Welcome to the School
I teach on a number of compulsory modules in Human Geography here at Newcastle - see the "Teaching" tab to the right for full details. My ongoing research interests focus upon geographies of heritage, the public experience of architectural design, and the geographies of mobility - see the "Research" tab for full details.
I completed my PhD at Aberystwyth University in 2010 and I joined the School of Geography, Politics and Sociology as a Teaching Assistant in January 2011.
In March 2012 I joined the School of Geography at the University of Leeds as a Teaching Associate, before returning to Newcastle in September 2013 as a Teaching Fellow.
- Tuesdays (from 21st October), 14.00-16.00.
- Additional office hours will be made available in Semester Two.
Teaching and Supervision
Geo1018: Geographical Analysis (Semester 2 module leader)
Geo2043: Key methods for Human Geographers (lecturing)
Geo3099: Dissertation (supervision)
Geo2111: Doing Geographical Research: theory and practice.
Geo1018: Once Brewed residential fieldcourse
Geo1015: Contemporary Human Geography of the UK
Geo2123: Copenhagen fieldcourse
Previous teaching (Leeds)
Geog1025: Leeds: From the Local to the Global
Geog1310: People, Place and Politics
Geog2020: Political and Development Geographies
Geog2035: Geographies of Economies
Geog2040: Inside European Cities (Belgrade fieldcourse)
Geog2065: Research Methods with Career Skills
Geog3052: Media Geographies
Principal research interests:
- A principal focus of my research is the productive power of architectural inhabitation, how the creative ways in which people inhabitat and consume buildings affects the work that buildings do, and the effects that buildings have.
- Closely linked to this, I am interested in the idea of endurance as an aspect of heritage: how architecture has been produced to persist, and how enduring effects can be (or are thought to be) created
- A new research project for 2014-2015 combines this interest with geographies of mobility, investigating the "tactics" used to preserve, display, and explain artefacts that were defined by being in motion. More details will follow in Spring 2015.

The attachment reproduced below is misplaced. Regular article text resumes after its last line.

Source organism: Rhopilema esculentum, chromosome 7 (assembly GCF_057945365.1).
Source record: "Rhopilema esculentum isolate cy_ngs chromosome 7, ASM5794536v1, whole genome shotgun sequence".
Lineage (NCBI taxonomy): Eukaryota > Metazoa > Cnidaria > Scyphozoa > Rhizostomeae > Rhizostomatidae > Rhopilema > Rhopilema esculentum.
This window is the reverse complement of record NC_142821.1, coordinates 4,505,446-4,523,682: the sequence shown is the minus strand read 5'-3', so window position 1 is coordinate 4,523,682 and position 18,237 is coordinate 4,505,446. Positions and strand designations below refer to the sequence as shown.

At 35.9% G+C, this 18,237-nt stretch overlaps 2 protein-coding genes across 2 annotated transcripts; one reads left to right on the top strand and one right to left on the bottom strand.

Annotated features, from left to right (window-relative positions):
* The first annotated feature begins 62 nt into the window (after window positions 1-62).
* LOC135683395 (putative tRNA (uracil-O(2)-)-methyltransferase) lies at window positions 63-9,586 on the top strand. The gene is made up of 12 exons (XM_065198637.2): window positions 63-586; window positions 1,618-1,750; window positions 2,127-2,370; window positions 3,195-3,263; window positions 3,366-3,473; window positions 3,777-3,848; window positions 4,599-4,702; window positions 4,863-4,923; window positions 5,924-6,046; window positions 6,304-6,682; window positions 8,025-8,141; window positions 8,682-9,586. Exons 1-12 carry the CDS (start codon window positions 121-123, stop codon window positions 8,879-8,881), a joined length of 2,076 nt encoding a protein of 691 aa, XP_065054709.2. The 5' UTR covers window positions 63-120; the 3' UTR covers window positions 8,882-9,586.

- I seek to approach these interests through novel methodologies (including the use of feminist conceptions of personhood in research practice, and the practice of epistemic "norms" in qualitative interviewing).
Presented and published work:
- Wright, P. 2012: "Network petrifactions and insulated virtualities in architectural design and the production of buildings" presented at the RGS-IBG Annual International Conference, University of Edinburgh. (This paper is being re-written for submission in late 2014)
- Wright, P. 2014: "Architectural longevity and the benevolent act of receiving" presenting at the Interpreting The Past In The Present: Place, Monuments and Boundaries event at Newcastle University, 28th March 2014 - further details here.
- Wright, P. 2015: "Museologies of Mobility and the materiality of rejection" paper accepted for the International Conference of Historical Geographers London, 5th-10th July 2015.
Other published work:
I am delighted to have received an invitation from the CFA Voysey Society to prepare some introductory web material based on my doctoral research.
I am currently working with Cap-a-Pie to create a series of performance workshops for key stage one and two pupils. These are based on insights from my teaching on Geo1018 Geographical Analysis on human-environment relations and animal geographies.